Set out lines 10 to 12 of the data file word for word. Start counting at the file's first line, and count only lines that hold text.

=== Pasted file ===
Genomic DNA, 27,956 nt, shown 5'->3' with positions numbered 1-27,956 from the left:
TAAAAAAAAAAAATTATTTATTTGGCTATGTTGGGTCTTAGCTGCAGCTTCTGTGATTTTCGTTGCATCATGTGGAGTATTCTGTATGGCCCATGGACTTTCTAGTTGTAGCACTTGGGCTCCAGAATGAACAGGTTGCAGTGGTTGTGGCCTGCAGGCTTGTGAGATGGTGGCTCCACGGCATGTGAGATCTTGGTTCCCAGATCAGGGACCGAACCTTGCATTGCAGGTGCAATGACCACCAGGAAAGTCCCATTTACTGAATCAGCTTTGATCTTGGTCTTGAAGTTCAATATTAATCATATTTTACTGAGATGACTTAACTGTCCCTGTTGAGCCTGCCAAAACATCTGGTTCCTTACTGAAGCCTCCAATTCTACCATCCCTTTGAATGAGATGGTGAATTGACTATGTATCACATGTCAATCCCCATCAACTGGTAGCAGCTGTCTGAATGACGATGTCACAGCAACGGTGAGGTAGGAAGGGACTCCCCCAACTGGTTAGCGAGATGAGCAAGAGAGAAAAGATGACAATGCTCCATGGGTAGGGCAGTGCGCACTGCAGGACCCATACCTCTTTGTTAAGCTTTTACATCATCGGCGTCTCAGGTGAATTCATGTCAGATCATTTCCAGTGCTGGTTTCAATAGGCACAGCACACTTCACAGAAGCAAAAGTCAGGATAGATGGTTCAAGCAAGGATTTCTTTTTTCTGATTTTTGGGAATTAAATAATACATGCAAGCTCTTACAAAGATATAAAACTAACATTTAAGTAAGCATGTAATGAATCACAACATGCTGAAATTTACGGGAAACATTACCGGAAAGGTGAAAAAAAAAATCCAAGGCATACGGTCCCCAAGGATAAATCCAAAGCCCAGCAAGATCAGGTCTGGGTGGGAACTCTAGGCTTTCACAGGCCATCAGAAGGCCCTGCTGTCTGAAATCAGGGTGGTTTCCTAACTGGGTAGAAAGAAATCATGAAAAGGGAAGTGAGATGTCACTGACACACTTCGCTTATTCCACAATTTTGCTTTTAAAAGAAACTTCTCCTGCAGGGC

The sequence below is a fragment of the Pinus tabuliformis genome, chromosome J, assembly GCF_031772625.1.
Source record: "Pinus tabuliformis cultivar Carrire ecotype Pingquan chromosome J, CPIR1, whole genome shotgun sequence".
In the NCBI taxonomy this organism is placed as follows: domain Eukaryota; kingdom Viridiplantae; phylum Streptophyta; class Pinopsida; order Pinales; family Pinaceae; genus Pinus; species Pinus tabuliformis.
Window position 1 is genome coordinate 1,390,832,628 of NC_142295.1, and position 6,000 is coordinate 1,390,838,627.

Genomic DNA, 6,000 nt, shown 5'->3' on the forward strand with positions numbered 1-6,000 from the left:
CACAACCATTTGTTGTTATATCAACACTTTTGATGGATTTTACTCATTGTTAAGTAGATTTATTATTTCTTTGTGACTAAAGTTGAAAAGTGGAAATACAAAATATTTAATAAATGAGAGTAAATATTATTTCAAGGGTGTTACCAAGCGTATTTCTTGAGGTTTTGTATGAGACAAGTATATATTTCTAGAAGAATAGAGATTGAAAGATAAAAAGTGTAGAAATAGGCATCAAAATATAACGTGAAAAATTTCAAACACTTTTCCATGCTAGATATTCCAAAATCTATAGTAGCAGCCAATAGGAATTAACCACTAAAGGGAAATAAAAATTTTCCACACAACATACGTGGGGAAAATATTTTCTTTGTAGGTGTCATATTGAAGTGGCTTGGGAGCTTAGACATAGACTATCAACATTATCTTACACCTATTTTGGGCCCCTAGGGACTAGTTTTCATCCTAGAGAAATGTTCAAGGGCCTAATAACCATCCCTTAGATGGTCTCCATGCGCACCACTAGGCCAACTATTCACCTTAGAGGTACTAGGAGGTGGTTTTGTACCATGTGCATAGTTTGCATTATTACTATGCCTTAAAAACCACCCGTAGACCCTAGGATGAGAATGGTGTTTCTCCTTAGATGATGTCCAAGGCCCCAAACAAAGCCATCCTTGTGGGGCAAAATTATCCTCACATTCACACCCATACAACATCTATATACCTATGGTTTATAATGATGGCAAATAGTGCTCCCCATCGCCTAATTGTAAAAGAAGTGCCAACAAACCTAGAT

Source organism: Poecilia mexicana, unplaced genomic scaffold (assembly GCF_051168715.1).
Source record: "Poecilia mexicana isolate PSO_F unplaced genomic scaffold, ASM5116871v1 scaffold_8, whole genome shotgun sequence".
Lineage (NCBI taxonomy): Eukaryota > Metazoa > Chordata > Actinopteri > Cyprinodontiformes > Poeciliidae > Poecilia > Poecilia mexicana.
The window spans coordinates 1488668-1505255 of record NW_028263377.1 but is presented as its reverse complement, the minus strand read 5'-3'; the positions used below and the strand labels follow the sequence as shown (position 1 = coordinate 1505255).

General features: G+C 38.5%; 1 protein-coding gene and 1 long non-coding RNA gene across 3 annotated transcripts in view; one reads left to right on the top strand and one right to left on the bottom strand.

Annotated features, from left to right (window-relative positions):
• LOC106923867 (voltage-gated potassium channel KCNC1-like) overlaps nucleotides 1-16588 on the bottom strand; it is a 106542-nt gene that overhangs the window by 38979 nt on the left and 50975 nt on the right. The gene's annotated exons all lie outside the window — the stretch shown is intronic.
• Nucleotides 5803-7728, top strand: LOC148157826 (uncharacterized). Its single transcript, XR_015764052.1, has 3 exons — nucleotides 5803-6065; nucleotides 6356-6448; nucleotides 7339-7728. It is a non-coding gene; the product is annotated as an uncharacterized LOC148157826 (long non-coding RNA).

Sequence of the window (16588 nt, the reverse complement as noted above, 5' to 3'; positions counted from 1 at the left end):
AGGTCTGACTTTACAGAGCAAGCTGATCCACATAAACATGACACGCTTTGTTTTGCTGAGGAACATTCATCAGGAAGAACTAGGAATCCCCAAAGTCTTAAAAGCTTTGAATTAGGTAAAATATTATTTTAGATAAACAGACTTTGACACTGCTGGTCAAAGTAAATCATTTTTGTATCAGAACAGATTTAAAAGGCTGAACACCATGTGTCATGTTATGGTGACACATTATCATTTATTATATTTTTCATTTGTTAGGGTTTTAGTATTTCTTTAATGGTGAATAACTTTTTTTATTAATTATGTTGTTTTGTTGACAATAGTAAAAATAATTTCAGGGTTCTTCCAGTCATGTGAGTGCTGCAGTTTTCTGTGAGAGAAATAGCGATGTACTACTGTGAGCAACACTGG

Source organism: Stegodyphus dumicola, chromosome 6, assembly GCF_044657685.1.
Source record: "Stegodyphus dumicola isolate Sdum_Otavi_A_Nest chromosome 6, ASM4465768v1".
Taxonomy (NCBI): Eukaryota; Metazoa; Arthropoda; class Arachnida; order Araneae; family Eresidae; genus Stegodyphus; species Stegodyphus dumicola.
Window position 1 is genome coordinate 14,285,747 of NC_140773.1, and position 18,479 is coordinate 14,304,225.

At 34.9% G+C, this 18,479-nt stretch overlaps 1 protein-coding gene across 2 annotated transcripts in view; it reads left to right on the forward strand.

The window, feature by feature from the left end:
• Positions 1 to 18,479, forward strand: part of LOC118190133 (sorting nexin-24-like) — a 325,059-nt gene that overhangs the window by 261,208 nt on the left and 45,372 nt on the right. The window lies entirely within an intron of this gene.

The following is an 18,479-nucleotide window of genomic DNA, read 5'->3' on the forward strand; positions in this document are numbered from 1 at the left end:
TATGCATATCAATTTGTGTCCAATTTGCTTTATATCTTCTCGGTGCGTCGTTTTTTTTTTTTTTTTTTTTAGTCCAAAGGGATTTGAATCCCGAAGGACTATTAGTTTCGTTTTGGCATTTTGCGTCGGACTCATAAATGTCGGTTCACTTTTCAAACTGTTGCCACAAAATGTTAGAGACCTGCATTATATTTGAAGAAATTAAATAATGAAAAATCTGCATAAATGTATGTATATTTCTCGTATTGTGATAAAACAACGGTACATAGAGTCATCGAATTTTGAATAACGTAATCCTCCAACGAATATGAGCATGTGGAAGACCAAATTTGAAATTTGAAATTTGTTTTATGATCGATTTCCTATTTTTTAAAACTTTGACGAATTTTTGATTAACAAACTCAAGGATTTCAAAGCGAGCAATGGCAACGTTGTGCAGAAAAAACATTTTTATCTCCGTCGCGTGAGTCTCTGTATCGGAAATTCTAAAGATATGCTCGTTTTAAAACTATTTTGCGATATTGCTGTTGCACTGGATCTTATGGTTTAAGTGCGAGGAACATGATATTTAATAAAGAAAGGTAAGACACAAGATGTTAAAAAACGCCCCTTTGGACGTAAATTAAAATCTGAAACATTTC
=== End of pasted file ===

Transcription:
Source record: "Poecilia mexicana isolate PSO_F unplaced genomic scaffold, ASM5116871v1 scaffold_8, whole genome shotgun sequence".
Lineage (NCBI taxonomy): Eukaryota > Metazoa > Chordata > Actinopteri > Cyprinodontiformes > Poeciliidae > Poecilia > Poecilia mexicana.
The window spans coordinates 1488668-1505255 of record NW_028263377.1 but is presented as its reverse complement, the minus strand read 5'-3'; the positions used below and the strand labels follow the sequence as shown (position 1 = coordinate 1505255).